The journey into Liverpool was pretty unremarkable but made amusing by the company of one of the guests from the christening who obviously had far more to drink than we had. I dont remember his name but he came from the Isle of Man. Fortunately for us he got off several stops before we did and I doubt he will remember being on the train with us depite asking me and BC our names and where we worked every two minutes. The concert itself was spectacular and the orchestra were conducted by Carl Davies, a rather flamboyant individual of some considerate skill and reputation. The first section of music before the interval saw Carl in a full length purple satin frock coat complete with a pair of training shoes and a shock of hair that made Don Kings look tame. The most memorable piece being Prokofievs “Capulets and Montagues” from the Romeo and Juliet suite. The section after the interval saw Carl change into an even more flamboyant Gold colour frock coat and we were given just a taster of what we had all really come to hear, Fantasia on British Sea Songs. This brought a lump to my throat as Blue Peter resonated off the walls of the concert hall. By the time they were into Rule Brittania I was positively choked and my glasses had steamed up. I was waving my Union Jack and singing along for all I was worth. Another change of garb for the increasingly individualistic composer saw him slip into a union Jack Swallow Tail coat and I was feeling as patriotic as it was possible to be when the strains of Jerusalem hit me. By now my hands were sore from applauding and I was hoarse. I wanted to shout out “Carl Davies rocks” but I couldn’t.  An evening of unbridled and completely unashamed patriotism was duly brought to a close with Elgars Pomp and Circumstance March No.1 in D major. By the end of the concert tears of emotion were streaming down my face. To see so many Union Jacks and St Georges Cross being flown and waved was awe inspiring and just for a moment I felt as though my national flag was no longer an object of hatred and there might be a chance of us as a nation reclaiming the flag from the BNP and other extremists who have hijacked it and caused councils to ban flag flying for fear of offence and litigation.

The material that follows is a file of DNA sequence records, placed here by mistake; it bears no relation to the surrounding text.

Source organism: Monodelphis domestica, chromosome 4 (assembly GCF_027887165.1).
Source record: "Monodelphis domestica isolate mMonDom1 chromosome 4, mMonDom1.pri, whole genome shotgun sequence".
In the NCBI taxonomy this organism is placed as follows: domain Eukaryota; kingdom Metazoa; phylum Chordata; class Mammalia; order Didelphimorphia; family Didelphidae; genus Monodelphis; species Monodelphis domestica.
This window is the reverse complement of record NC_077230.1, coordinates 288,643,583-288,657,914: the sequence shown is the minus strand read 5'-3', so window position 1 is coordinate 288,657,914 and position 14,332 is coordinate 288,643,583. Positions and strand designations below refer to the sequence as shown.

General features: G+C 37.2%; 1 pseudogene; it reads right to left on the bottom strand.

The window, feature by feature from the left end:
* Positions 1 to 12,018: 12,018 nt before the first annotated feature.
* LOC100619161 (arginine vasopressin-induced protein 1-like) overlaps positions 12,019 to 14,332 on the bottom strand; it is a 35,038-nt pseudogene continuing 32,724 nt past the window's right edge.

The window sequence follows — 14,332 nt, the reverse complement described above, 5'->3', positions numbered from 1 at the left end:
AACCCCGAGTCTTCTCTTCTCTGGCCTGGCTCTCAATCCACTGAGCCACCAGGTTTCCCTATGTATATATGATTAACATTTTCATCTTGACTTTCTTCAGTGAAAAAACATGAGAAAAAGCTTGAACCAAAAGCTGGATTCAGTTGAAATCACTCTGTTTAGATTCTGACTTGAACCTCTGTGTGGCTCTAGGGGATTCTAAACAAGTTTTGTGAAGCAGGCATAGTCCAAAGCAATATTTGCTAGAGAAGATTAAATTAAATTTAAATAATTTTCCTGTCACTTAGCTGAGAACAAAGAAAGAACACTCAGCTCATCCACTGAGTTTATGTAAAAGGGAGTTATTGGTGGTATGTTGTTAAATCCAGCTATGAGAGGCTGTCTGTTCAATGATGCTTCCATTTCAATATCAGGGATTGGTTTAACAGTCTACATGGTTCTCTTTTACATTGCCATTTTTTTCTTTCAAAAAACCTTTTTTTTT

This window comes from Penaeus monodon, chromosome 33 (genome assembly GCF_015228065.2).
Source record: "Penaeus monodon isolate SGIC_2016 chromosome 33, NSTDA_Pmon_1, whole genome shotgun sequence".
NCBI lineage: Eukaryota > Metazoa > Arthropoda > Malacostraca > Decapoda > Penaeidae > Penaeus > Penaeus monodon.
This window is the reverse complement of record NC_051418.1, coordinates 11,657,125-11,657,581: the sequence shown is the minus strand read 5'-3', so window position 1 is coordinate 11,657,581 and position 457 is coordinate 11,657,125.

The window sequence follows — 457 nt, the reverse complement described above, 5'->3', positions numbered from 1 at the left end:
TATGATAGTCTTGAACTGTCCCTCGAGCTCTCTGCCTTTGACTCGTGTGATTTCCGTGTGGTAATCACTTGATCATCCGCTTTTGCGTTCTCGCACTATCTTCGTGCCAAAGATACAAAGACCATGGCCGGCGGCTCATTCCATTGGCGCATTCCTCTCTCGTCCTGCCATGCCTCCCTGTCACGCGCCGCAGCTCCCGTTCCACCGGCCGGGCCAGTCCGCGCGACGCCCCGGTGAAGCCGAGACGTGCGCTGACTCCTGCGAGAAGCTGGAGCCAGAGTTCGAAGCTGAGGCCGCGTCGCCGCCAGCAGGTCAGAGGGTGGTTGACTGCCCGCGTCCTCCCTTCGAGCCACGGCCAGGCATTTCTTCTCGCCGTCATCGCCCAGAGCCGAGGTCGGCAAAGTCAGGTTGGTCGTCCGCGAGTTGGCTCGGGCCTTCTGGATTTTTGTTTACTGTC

The whole weekend had been a complete success save for a snotty taxi driver who brought us home from Liverpool. However the best part of the weekend was the discovery that a few rays of sunshine, a few beers, a fire and some tunes can uplift the human soul to such a degree.